UDO Day 14: Making the transition

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The Raleigh planning department released its draft Unified Development Ordinance April 6. The public has until June 6 to make comments before a public hearing June 7. In order to understand what’s in this new zoning code, the Record is reading it cover to cover and will be writing about what we find six days a week.

While some people are content living in the hustle and bustle of a mixed-use district, others – primarily in residential districts – prefer a buffer between their backyards and higher density.

When a mixed-use district is within 50 feet of a boundary of residential district – R-1, R-2, R-4, R-10 and RX, to be exact – and the adjacent property is zoned to accommodate a detached house or attached house for residential purposes, a transition must be used.

Christine Darges, UDO project manager with the Raleigh Planning Department, explained: In the current code, transitions are referred to as transitional protective yards and are used between two uses of different impacts, such as between a gas station and a church.

“In the new ordinance we’re looking at transitions in a broader way,” Darges said. “Not only separating uses but also providing linkages to uses to where they’re suitable.”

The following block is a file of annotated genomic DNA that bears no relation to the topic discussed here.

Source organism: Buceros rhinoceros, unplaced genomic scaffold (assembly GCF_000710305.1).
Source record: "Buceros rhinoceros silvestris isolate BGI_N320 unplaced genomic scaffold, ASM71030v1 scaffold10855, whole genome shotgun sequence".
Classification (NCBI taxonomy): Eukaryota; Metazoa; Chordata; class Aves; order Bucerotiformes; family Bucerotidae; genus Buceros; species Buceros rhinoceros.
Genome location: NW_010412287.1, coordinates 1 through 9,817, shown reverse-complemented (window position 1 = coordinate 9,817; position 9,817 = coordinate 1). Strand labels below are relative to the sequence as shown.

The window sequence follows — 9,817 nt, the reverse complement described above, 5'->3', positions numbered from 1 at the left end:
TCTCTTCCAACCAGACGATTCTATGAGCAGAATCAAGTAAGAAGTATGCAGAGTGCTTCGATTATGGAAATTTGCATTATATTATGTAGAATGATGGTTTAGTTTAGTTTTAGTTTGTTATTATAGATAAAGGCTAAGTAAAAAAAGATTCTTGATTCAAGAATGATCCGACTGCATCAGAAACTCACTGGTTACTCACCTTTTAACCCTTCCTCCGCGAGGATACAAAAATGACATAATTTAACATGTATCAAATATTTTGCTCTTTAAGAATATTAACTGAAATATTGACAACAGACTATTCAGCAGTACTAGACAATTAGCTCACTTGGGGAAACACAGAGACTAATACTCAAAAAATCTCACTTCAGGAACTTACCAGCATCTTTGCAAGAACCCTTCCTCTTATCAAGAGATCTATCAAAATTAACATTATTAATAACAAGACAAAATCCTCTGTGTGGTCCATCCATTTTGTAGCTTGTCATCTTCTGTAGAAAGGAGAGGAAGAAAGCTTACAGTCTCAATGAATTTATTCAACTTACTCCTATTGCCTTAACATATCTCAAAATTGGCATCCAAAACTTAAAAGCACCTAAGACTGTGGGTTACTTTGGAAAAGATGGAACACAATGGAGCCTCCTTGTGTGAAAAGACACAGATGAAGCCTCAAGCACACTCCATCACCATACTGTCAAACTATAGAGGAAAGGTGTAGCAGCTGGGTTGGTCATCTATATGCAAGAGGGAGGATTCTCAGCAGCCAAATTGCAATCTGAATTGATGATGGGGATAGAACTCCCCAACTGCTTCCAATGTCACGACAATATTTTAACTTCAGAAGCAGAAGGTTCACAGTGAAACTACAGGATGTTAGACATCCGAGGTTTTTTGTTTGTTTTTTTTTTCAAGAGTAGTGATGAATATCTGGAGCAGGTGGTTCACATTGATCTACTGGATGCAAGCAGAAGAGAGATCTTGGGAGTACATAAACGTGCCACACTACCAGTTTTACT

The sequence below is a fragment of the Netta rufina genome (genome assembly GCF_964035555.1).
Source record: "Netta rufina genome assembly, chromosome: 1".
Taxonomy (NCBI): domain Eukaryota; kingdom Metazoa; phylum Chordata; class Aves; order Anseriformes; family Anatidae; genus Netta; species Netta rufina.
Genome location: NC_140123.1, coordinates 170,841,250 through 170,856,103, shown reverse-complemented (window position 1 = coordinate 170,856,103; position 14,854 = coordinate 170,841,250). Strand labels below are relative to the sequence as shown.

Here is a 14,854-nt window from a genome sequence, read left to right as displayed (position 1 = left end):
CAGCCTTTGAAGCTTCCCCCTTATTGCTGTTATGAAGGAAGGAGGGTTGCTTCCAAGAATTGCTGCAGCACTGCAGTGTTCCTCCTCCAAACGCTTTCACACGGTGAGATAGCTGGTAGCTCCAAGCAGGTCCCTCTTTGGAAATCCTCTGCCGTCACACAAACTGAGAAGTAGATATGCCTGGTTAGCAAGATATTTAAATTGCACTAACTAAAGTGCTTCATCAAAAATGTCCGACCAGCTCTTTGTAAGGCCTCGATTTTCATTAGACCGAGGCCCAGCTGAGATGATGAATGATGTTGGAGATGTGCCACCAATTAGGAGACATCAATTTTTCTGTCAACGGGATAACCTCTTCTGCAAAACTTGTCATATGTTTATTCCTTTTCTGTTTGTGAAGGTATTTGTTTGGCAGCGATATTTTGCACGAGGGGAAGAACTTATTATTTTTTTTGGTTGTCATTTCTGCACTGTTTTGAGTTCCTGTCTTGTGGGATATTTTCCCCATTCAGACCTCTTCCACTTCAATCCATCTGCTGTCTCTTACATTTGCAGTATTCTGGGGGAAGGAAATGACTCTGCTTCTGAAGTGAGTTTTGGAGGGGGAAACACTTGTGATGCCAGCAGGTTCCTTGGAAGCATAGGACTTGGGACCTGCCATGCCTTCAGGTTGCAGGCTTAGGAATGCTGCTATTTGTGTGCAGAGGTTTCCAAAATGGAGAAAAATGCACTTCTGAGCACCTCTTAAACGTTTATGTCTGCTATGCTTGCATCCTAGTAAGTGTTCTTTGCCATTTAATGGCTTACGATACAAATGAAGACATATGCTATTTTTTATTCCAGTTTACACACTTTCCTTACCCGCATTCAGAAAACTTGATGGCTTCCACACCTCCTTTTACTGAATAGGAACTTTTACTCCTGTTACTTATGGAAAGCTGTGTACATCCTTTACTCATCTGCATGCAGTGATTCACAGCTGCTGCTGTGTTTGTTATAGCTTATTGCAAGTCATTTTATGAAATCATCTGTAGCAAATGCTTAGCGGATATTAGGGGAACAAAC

Along with providing for traditional transitions, the UDO will soften the edges of higher-density areas so they blend with lower-density areas. Darges said addressing transitions came out of the comprehensive plan workshops last summer and has been a recurring theme during the past five or six months.

“It’s really all about neighborhood protections,” Darges said.

If someone lives in a residential district adjacent to a commercially zoned property, Darges said the homeowner should feel confident that the developer would allow for suitable buffer between the districts.

There are three kinds of transitions. Depending on the location, at least two will be used as a buffer between the residential district and the mixed-use district.

Zone A: Protective Yard

A protective yard is primarily made up of trees and other plants, such as shrubs, that help screen the existing development from a new development. This protective yard can be 10, 20 or 50 feet, depending on which type is applied. For a 10- and 20-foot protective area, a six- to eight-foot wall is also included along with heavy shade trees, smaller trees and bushes. If desired, a 50-foot protective yard can also have a wall or a berm in lieu of bushes.

Zone B: Use Restricted

After the protective yard, a low-intensity use area begins. Low intensity could be parking, outdoor dining, a playground, a community garden, or a small civic building. If a civic building is constructed in this area, it must not be more than 24 feet in height and built at least 25 feet from the boundary line. These buildings would have a maximum length of 75 feet and be 40 feet away from another accessory building.

Zone C: Height and Form

Zone C is a gradual decrease from the multi-story buildings that could be found in a mixed-use area.

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